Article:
Several studies that analyse tweets have already been conducted, providing insight in the content that was tweeted most during the 2009 H1N1 outbreak , the information flow between users with a certain sentiment during this outbreak , or trends in tweets that convey, for example, the worries on efficacy of HPV vaccines [3, 4]. While human coders are best at deploying world knowledge and interpreting the intention behind a text, manual coding of tweets is laborious. The above-mentioned studies therefore aimed at developing and evaluating a system to code tweets automatically. There are several systems in place that make use of this automatic coding. The Vaccine Confidence Project  is a real-time worldwide internet monitor for vaccine concerns. The Europe Media Monitor (EMM)  was installed to support EU institutions and Member State organizations with, for example, the analysis of real-time news for medical and health-related topics and with early warning alerts per category and country. MEDISYS, derived from the EMM and developed by the Joint Research Center of the European Commission , is a media monitoring system providing event-based surveillance to rapidly identify potential public health threats based on information from media reports.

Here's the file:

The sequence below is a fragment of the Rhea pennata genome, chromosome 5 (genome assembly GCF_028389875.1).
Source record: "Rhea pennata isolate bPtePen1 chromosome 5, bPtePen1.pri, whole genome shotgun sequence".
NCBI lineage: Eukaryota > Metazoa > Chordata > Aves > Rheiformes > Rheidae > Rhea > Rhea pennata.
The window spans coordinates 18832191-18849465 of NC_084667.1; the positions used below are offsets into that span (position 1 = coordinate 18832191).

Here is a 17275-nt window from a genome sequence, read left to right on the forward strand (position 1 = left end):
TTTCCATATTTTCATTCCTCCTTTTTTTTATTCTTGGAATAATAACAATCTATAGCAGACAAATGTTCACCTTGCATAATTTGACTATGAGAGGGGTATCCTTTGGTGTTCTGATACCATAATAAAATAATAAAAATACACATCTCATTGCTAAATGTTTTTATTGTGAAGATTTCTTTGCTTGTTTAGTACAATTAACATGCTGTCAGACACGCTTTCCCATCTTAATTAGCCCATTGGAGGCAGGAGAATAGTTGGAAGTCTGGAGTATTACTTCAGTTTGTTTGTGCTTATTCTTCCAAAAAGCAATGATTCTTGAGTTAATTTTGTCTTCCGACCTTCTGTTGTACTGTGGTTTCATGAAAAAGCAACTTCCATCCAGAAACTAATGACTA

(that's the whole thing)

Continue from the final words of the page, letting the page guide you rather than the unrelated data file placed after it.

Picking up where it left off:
These systems cannot be used directly for the Netherlands because they do not contain search words in Dutch, are missing an opinion-detection functionality, or do not include categories of the proper specificity. Furthermore, opinions towards vaccination are contextualized by national debates rather than a multinational debate , which implies that a system for monitoring vaccination stance on Twitter should ideally be trained and applied to tweets with a similar language and nationality. Finally, by creating an automatic system for mining public opinions on vaccination concerns, one can continue training and adapting the system. We therefore believe it will be valuable to build our own system. Besides analysing the content of tweets, several other applications that use social media with regard to vaccination have been proposed. They, for example, use data about internet search activity and numbers of tweets as a proxy for (changes in) vaccination coverage or for estimating epidemiological patterns. Huang et al.  found a high positive correlation between reported influenza attitude and behavior on Twitter and influenza vaccination coverage in the US. In contrast, Aquino et al.  found an inverse correlation between Mumps, Measles, Rubella (MMR) vaccination coverage and tweets, Facebook posts and internet search activity about autism and MMR vaccine in Italy. This outcome was possibly due to a decision of the Court of Justice in one of the regions to award vaccine-injury compensation for a case of autism. Wagner, Lampos, Cox and Pebody  assessed the usefulness of geolocated Twitter posts and Google search as source data to model influenza rates, by measuring their fit to the traditional surveillance outcomes and analyzing the data quality. They find that Google search could be a useful alternative to the regular means of surveillance, while Twitter posts are not correlating well due to a lower volume and bias in demographics. Lampos, de Bie and Christianinni  also make use of geolocated Twitter posts to track academics, and present a monitoring tool with a daily flu-score based on weighted keywords.